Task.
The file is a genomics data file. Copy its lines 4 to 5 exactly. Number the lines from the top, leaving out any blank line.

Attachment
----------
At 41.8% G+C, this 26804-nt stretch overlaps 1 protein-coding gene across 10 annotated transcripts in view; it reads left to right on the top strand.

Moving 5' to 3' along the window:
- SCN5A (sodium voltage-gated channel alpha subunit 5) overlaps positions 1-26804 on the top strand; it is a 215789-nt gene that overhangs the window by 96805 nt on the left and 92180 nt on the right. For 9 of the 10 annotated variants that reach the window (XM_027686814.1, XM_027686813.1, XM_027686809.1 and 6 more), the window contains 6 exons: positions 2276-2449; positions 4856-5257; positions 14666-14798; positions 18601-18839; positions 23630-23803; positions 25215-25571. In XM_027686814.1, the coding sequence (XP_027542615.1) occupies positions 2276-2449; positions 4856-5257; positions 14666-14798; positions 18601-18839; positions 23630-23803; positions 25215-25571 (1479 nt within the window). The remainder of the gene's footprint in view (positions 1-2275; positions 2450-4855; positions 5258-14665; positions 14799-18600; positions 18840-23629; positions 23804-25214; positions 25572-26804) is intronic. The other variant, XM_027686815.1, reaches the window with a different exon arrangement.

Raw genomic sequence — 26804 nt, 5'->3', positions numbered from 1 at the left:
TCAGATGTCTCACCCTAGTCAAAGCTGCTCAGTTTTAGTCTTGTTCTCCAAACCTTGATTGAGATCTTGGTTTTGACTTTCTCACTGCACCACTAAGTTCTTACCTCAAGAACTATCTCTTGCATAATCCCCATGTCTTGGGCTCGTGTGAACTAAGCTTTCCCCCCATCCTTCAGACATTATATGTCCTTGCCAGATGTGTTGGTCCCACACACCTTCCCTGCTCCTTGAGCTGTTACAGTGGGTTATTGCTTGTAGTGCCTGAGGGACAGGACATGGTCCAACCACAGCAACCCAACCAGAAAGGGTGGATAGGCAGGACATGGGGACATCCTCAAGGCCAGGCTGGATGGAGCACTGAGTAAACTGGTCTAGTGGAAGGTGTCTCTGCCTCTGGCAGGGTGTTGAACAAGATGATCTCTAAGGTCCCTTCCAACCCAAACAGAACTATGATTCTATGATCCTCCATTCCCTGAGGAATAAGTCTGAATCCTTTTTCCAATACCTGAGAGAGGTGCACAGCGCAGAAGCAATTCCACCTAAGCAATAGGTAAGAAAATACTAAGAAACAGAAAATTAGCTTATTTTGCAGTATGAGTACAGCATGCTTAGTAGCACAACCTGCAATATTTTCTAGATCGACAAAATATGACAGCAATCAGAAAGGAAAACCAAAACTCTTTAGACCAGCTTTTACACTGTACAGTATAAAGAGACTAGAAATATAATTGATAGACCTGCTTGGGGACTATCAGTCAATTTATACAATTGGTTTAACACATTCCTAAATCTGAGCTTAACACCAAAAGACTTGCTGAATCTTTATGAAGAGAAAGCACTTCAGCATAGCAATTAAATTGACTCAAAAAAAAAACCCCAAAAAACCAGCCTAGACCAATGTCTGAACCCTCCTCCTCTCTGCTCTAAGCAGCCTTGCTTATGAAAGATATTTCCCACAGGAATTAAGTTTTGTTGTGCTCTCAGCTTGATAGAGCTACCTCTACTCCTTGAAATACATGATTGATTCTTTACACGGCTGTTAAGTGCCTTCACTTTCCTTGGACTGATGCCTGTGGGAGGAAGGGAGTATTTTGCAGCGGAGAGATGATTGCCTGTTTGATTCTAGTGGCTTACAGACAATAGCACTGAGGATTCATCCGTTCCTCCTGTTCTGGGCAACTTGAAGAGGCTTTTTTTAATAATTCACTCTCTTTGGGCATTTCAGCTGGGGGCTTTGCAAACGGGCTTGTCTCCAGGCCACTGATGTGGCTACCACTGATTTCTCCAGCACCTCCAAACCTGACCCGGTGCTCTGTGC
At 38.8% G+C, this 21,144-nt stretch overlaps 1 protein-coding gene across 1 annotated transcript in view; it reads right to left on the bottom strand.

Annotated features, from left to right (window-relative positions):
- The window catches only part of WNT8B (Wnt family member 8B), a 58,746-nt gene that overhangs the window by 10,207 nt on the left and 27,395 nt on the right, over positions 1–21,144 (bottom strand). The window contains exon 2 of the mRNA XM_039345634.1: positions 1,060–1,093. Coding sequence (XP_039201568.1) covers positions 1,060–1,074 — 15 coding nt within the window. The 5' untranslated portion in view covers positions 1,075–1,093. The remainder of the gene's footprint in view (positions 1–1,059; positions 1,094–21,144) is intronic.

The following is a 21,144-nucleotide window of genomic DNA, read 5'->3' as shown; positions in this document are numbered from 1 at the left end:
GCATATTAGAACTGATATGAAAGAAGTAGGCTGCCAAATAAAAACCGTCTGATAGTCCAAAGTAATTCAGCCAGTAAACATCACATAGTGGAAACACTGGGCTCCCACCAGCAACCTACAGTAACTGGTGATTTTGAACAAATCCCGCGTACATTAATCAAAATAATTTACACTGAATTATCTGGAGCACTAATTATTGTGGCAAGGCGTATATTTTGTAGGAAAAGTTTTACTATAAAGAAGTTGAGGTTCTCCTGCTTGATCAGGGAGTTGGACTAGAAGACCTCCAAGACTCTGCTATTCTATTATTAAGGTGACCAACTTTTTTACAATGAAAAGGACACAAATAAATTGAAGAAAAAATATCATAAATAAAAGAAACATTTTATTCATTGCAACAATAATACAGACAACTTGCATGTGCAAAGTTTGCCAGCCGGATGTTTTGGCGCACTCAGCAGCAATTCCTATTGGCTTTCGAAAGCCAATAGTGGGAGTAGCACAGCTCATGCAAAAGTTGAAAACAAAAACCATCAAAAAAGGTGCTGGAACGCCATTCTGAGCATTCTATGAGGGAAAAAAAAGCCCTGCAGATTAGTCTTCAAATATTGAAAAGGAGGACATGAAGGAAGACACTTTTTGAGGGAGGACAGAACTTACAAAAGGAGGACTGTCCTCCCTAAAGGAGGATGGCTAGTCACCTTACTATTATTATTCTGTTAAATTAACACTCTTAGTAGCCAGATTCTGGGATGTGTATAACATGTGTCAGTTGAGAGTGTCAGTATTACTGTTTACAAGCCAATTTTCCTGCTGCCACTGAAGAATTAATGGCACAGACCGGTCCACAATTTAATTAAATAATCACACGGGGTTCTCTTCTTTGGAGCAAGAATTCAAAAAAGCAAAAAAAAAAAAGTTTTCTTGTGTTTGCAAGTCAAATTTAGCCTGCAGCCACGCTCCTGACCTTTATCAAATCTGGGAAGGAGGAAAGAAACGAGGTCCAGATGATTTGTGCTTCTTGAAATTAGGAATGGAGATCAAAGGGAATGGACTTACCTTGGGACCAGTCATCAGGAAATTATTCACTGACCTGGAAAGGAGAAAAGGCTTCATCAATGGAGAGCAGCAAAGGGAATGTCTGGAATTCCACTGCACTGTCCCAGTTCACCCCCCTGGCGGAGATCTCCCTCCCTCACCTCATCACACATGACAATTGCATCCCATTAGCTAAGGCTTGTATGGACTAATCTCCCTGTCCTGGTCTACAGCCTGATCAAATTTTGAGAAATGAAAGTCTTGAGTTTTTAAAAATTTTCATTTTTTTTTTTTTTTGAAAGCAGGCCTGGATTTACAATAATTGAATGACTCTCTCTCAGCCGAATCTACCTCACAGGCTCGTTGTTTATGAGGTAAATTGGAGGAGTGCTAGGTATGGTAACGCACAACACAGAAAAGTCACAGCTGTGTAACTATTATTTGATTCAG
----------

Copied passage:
Raw genomic sequence — 26804 nt, 5'->3', positions numbered from 1 at the left:
TCAGATGTCTCACCCTAGTCAAAGCTGCTCAGTTTTAGTCTTGTTCTCCAAACCTTGATTGAGATCTTGGTTTTGACTTTCTCACTGCACCACTAAGTTCTTACCTCAAGAACTATCTCTTGCATAATCCCCATGTCTTGGGCTCGTGTGAACTAAGCTTTCCCCCCATCCTTCAGACATTATATGTCCTTGCCAGATGTGTTGGTCCCACACACCTTCCCTGCTCCTTGAGCTGTTACAGTGGGTTATTGCTTGTAGTGCCTGAGGGACAGGACATGGTCCAACCACAGCAACCCAACCAGAAAGGGTGGATAGGCAGGACATGGGGACATCCTCAAGGCCAGGCTGGATGGAGCACTGAGTAAACTGGTCTAGTGGAAGGTGTCTCTGCCTCTGGCAGGGTGTTGAACAAGATGATCTCTAAGGTCCCTTCCAACCCAAACAGAACTATGATTCTATGATCCTCCATTCCCTGAGGAATAAGTCTGAATCCTTTTTCCAATACCTGAGAGAGGTGCACAGCGCAGAAGCAATTCCACCTAAGCAATAGGTAAGAAAATACTAAGAAACAGAAAATTAGCTTATTTTGCAGTATGAGTACAGCATGCTTAGTAGCACAACCTGCAATATTTTCTAGATCGACAAAATATGACAGCAATCAGAAAGGAAAACCAAAACTCTTTAGACCAGCTTTTACACTGTACAGTATAAAGAGACTAGAAATATAATTGATAGACCTGCTTGGGGACTATCAGTCAATTTATACAATTGGTTTAACACATTCCTAAATCTGAGCTTAACACCAAAAGACTTGCTGAATCTTTATGAAGAGAAAGCACTTCAGCATAGCAATTAAATTGACTCAAAAAAAAAACCCCAAAAAACCAGCCTAGACCAATGTCTGAACCCTCCTCCTCTCTGCTCTAAGCAGCCTTGCTTATGAAAGATATTTCCCACAGGAATTAAGTTTTGTTGTGCTCTCAGCTTGATAGAGCTACCTCTACTCCTTGAAATACATGATTGATTCTTTACACGGCTGTTAAGTGCCTTCACTTTCCTTGGACTGATGCCTGTGGGAGGAAGGGAGTATTTTGCAGCGGAGAGATGATTGCCTGTTTGATTCTAGTGGCTTACAGACAATAGCACTGAGGATTCATCCGTTCCTCCTGTTCTGGGCAACTTGAAGAGGCTTTTTTTAATAATTCACTCTCTTTGGGCATTTCAGCTGGGGGCTTTGCAAACGGGCTTGTCTCCAGGCCACTGATGTGGCTACCACTGATTTCTCCAGCACCTCCAAACCTGACCCGGTGCTCTGTGC